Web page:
One last thing to say here is NVIDIA vs. Intel graphics.  Intel has built graphics processing capabilities into their CPUs (next on the list of things to consider) for many years now.  The graphics available from the CPU used to be so bad there was no way I would recommend using it, but it has improved so much that I think it is currently a very viable option.  Yes, I think a “discrete” (a separate graphics processor from what is on the CPU) NVIDIA graphics card provides better performance today, but not by so much you shouldn't consider Intel graphics.  If you are buying a Windows laptop I may even say it would be worth it because the battery is going to last longer with Intel graphics without giving up so much processing power in the current versions of Lightroom and Photoshop for it to be a serious issue.  As I mentioned already, I expect this to change as Adobe figures out graphics processing, but it may take long enough for Adobe to figure that out Intel could have enough time to develop their tech that it never ends up making a difference.  Time will tell, but my recommendation is NVIDIA for a Windows desktop computer and Intel on a Windows laptop if battery life is very important to you, NVIDIA otherwise.

Again, if you plan to edit a lot of video, both AMD and Intel is not enough.  Adobe Premiere Pro and After Effects have been using graphics processing for quite some time.  At this point both have matured their support of graphics processing much more than Lightroom and they have a clear preference for NVIDIA making it an easy choice for Windows computers to do video editing.

5. Ports

High Performance Recommendation: USB-C, Thunderbolt 1/2/3, USB 3.0, DisplayPort
Adequate Recommendation: HDMI, USB 3.0, DVI, HDMI
Not Enough: USB 2.0, USB 1.1, VGA

These are the little details that can make or break how well your Windows PC does with photo editing.  You can have all the rest of the top 4 items already listed, and if you don't have these ports you will not be happy.

USB-C is coming.  At least I hope it is.  There was a quick burst of adoption in the middle of 2015 when Apple, Google, and a few others put this next generation USB port into their products.  But it has gone quiet since then, including a surprising lack of USB-C in the latest updates to the Surface line of products from Microsoft in October 2015.  Offering faster speeds that USB 3.0 (and a connection that no longer has a right side up!) I expect to see a lot of PC makers put the new port into their 2016 models, and I think it will be very good for photographers.  In fact, if you see something that has Thunderbolt 3 support, it will actually be a USB-C connection type.  It doesn't mean every USB-C is also Thunderbolt 3, but Intel has decided that the Thunderbolt 3 connection will be the USB-C format.  So that's cool, but in 2015 I don't think you will find them in too many of the PCs you may be looking at.  If you do, it is a good bet the rest of the machine will be good enough you should get it!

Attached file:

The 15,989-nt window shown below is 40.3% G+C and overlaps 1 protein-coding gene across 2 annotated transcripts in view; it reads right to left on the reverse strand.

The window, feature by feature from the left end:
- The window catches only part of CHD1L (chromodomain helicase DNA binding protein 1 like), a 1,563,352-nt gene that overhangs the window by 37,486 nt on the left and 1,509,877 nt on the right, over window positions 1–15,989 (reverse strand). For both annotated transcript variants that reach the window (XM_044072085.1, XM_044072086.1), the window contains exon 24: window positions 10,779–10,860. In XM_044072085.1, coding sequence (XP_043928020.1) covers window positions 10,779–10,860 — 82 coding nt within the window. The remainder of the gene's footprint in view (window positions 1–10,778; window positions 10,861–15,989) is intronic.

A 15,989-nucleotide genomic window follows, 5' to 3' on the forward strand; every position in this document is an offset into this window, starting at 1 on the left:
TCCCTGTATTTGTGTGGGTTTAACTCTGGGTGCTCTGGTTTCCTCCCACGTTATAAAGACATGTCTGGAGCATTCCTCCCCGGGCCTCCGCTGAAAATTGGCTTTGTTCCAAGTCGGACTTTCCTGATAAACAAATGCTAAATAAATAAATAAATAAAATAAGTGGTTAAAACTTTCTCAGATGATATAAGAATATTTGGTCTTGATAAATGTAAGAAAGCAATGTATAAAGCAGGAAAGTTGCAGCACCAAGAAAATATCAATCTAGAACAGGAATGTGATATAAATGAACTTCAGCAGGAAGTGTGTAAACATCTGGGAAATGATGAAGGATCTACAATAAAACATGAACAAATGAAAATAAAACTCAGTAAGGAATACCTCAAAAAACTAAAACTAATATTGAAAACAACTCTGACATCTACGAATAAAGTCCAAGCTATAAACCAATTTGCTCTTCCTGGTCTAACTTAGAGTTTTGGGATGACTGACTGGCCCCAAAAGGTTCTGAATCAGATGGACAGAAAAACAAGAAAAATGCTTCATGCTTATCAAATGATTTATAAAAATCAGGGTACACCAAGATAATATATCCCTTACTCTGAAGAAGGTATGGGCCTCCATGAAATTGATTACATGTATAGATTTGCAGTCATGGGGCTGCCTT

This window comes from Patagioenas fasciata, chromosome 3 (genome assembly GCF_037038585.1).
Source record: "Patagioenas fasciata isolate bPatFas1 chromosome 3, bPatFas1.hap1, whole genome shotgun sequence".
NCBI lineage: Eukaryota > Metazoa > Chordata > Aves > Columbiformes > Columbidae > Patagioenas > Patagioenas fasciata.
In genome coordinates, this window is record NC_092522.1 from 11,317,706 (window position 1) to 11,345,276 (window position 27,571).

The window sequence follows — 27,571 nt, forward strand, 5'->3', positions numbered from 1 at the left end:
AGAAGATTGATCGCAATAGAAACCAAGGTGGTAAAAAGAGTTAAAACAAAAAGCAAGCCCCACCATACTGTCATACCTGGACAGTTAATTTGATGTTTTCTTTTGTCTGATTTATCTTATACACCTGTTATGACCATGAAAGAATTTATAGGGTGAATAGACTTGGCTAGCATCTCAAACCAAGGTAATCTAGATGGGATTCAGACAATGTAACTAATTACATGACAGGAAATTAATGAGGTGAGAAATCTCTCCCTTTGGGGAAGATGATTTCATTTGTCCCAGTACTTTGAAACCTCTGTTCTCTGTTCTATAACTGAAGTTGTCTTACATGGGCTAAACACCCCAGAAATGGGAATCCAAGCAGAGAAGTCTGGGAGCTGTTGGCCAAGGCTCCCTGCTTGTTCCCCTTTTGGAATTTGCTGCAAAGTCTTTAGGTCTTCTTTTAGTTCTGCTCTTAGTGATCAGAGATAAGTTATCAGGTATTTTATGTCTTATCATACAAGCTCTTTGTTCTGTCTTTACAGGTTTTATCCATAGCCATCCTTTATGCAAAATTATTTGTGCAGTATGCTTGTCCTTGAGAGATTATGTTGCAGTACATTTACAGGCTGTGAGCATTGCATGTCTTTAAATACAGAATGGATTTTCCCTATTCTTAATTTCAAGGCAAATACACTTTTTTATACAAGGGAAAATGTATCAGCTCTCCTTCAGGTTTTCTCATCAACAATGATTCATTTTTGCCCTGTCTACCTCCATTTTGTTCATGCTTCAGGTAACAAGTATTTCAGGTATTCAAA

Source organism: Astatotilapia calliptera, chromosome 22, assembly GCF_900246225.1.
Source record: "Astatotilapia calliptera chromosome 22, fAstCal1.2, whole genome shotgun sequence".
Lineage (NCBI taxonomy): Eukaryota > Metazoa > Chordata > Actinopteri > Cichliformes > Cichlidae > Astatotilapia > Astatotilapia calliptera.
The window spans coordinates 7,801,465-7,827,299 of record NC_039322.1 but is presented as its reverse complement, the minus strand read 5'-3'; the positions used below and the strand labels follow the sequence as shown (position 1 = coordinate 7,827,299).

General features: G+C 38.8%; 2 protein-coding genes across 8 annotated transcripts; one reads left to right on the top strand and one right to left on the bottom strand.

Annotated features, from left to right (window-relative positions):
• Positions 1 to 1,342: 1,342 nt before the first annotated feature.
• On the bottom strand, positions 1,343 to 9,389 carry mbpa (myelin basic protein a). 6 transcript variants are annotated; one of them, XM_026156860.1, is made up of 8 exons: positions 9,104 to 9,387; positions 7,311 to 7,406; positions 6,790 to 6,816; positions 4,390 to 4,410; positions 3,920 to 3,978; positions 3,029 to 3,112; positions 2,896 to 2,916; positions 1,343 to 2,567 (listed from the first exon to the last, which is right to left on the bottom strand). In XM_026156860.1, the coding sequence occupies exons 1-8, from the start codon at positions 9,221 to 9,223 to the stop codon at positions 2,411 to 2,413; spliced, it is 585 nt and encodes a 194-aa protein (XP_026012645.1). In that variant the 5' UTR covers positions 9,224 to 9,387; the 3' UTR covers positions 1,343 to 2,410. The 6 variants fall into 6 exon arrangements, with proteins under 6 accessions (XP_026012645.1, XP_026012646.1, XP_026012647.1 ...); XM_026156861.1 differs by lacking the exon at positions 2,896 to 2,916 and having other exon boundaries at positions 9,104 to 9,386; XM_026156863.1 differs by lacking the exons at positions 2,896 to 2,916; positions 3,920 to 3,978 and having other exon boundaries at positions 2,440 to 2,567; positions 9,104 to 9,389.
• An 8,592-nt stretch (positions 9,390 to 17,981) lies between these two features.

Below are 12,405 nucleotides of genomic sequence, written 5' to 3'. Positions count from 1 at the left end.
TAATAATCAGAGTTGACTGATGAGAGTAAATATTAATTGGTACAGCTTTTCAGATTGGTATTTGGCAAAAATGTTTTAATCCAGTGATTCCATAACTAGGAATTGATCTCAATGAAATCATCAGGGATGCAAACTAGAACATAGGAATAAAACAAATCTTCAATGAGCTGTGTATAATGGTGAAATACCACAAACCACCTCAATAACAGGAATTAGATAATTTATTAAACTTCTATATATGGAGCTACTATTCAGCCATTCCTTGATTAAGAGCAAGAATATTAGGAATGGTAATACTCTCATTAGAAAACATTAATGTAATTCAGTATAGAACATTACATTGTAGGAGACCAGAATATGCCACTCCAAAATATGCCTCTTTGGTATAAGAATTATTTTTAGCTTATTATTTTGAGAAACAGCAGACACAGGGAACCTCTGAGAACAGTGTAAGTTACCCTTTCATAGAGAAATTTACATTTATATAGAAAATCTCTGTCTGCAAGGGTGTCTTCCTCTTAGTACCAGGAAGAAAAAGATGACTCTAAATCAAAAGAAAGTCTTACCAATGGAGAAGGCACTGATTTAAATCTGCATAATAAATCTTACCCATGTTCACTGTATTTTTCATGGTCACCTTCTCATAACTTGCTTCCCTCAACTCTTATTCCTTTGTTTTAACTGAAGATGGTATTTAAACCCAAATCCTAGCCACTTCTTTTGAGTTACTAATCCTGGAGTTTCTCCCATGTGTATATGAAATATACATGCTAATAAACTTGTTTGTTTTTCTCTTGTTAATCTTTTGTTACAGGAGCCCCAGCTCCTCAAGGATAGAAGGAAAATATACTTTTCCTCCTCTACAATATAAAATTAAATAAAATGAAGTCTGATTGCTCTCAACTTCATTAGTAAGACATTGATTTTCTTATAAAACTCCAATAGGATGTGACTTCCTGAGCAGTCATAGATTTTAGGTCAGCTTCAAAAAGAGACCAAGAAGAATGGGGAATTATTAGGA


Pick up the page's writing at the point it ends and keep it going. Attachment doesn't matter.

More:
Thunderbolt ports are common in Apple computers, with Thunderbolt 2 being the default in anything you would go to buy today.  Yet this is not something that is very common in Windows PCs even though Intel is the company that created it (yes, Thunderbolt is not a technology Apple created).  There are a couple PCs out there right now that not only include Thunderbolt, it is the very latest version in Thunderbolt 3!  Having this port makes it possible to use Direct Attached Storage (DAS) like from Drobo or G-Tech and connect external storage to your computer at speeds fast enough it will feel like it directly inside your PC.

USB 3.0 ports are the next closest thing to getting Thunderbolt like performance on your PC.  Although technically rated at the same speed as Thunderbolt 1, Not quite as fast in the real-world, it is so much better than USB 2.0 that you can actually edit photos on an external drive connected using USB 3.0.  This is one of the things I would recommend you consider to be absolutely critical to buying a Windows PC that is good for photo editing.  If the PC you are considering doesn't have at least 1 USB 3.0 port, walk away.

By the way, as a quick aside here, if you want to see my recommendation on how to manage your storage, check out my article about storage workflow.

Last, let's briefly talk about connecting display (monitor) to your Windows PC.  I recommend DisplayPort as being the best way to connect your PC to a display.  DVI is a close second, and then HDMI is a more distant 3rd – but still acceptable.  With 4K displays coming on (read the next section because I don't think you want it yet), DisplayPort is the only connection type with enough bandwidth to actually use them (today in 2015).  DVI-D (has to be dual link, single link has even lower resolution limits) maxes out at WQXGA (2560×1600) and can't support a 4K or higher display.  The current HDMI connection on most PCs is version 1.3 or lower and supports a max resolution of 1920×1200 (with a hack) but really maxes out at Full HD (1920×1080), which is why I listed at as the 3rd choice here.  HDMI 2.0 changes that, as the new spec maxes out at 4K, but I haven't seen any Windows computers with HDMI 2.0 built in.